Odorheiu Secuiesc (Székelyudvarhely) and its environs have been inhabited since ancient times. This fact is proved by the finds which have been excavated in this area, such as stone tools, stone blades, stone chisels, pottery from the Neothic era, polished axes, bronze axes sickles, and objects belonging to the early Iron Age. On the rocky hills of Budvár there used to be a fortress during the late Iron Age (Le Téne), but the settlement was at the foot of the hill. Later on, probably in the 2nd c., on the place where the ruins of the Székely Támadt fortress can be found today, there was established a Roman castrum (military camp). Its inhabitans must have been the soldiers of Cohors I. Ubiorum and Cohors IV. Britanica. The bath of the Roman civil settlement was excavated at the end of the last century by the teachers Téglás Gábor and Solymossy Endre.
In order to secure the eastern boundaries, the Hungarian monarchy had organized the defendance of the region long before the Szeklers from Udvarhely (telegdi) were settled here. The new fortress built on the Budvár and the pottery finds belonging to the 11th and 12th c., which were dug out in 1956 not far from the centre of the town, prove this thing.
The Szeklers from Udvarhely (telegdi) are firts mentioned in the document in 1224. The name of the town was for the first time in the papal register for duties, in 1333 (in it, it is mentioned the priest of the settlement, called Stephanus, who had paid a duty of seven denarius). The only monument which remained from this period is the Jesus Chapel, which can be found at the edge of the town on the left side of the road to Segesvár.
The market-town Odorheiu Secuiesc (Székelyudvarhely) was used under the name of "Opido Wdvarhel" in a document issued on 12th August 1485 in Medgyes by the Transylvanian voivode and Szekler bailiff Báthori István. We don't know when it got this title. Jakab Elek just supposes that "it must have be given by the king Zsigmond"- but, he himself remarks that there is no evidence of the fact.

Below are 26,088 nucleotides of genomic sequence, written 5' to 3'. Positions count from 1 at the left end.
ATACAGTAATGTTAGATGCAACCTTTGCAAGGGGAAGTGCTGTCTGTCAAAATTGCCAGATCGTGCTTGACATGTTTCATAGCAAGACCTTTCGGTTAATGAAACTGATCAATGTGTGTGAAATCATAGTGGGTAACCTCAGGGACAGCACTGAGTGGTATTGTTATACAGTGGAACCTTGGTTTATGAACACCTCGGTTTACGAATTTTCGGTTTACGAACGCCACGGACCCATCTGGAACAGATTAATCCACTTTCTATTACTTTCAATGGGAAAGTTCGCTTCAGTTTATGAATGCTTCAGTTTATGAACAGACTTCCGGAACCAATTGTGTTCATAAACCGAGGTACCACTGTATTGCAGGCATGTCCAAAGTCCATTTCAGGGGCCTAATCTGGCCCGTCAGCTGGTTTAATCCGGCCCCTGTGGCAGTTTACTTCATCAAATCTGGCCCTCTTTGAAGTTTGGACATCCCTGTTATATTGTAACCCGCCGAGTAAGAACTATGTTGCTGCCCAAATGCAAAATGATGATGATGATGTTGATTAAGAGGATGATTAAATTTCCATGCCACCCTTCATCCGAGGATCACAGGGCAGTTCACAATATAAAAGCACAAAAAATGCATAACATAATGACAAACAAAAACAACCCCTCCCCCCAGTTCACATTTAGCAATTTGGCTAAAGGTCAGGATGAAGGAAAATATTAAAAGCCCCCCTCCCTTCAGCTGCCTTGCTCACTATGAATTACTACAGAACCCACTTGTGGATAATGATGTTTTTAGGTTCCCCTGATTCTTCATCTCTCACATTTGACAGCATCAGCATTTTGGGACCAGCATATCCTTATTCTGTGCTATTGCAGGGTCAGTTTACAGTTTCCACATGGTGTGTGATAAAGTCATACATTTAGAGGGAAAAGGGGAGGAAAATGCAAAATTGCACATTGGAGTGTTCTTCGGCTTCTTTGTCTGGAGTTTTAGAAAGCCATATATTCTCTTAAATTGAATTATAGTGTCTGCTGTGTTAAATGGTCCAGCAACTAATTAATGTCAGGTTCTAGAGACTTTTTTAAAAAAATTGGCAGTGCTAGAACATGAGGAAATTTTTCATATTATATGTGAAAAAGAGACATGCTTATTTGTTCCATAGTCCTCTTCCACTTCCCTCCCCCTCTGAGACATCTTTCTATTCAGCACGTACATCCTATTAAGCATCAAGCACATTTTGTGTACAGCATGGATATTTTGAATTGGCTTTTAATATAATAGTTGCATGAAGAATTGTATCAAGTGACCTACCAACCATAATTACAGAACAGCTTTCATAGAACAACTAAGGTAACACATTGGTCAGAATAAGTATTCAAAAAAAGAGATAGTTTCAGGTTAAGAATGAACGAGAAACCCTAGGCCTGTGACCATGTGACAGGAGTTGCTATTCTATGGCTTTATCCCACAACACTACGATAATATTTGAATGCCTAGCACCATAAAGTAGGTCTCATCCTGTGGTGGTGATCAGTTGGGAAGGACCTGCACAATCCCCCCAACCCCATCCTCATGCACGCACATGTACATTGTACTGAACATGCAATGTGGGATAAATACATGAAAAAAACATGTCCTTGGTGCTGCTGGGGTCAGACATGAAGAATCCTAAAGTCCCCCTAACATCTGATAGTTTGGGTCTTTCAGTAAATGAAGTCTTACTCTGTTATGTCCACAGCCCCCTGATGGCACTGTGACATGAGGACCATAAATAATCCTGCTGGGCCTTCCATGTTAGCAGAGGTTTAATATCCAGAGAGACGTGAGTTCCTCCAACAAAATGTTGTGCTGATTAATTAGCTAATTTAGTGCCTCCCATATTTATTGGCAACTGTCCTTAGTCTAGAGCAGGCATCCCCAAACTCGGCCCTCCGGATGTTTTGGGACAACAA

The first know charter was given to the town by queen Izabella on 30th November 1557, exempting the town from any kind of duty, excepting the which was to be paid to the Turkish sultan. Later, in a letter dated on 10th November 1558, the queen takes the town out of the authority of the Chair of Odorhei (district "Szék") and puts it under the rule of their own royal judge. This is the first source which provides information about the judging forum. In the same year queen Izabella donates to the market town Odorheiu Secuiesc (Székelyudvarhely) a seal whith the coat-of-arms. This seal was described by Jakab Elek in the following way: "on a shield, having a blue background there is an armoured arm holding a dagger, the dagger pierces a heart and a bear head, (this is the ancient Szekler coat-of-arms). In the upper side of the shield there are four stars and the inscription "The seal of the market town Odorheiu Secuiesc (Székelyudvarhely)" (Sigillum Oppidi Siculicalis Udvarhely).
The title of Szekely Mother Town, given to Székelyudvarhely raised many debates. Lakatos István, a priest from Csíkkozmás, but who was born in Udvarhely, speaks about it in his manuscript which was finished in 1702. He calls it "the capital of the entire Szekler Land". Later in the 18th c. (and not earlier) it comes into fashion beside the title of mother town. By the beginning of the 19th c. we meet such denominations as Areopolisz or Szekler Athens. It is undeniable that the District of Udvarhely (Udvarhelyszék), and not the town, bore the title of "mother district of the Szekler districts"-this is due to the fact that between the years 1505 and 1562 there existed a law court for appeal in Székelyudvarhely for the whole region.
At the beginning the settlement was rather small : it covered the area of today's downtown and its surroundings. By the second half of the 16th c. it grows because of the moving in of the inhabitants of the annexed villages: Gyárosfalva (1571), Szentimrefalva (1577), Cibrefalva (1620). The written sources of information preserved five street names and squares: the Piac (the today's centre), the Botos street (the today's Kossuth street), the Varga street (maybe the lower part of the Szentimre street), the Darabont street (the today's Bethlen Gábor street) and the Szentimre street. Only one architectural monument remained from this period, unfortunately in ruins, that is Székely Támadt fortress.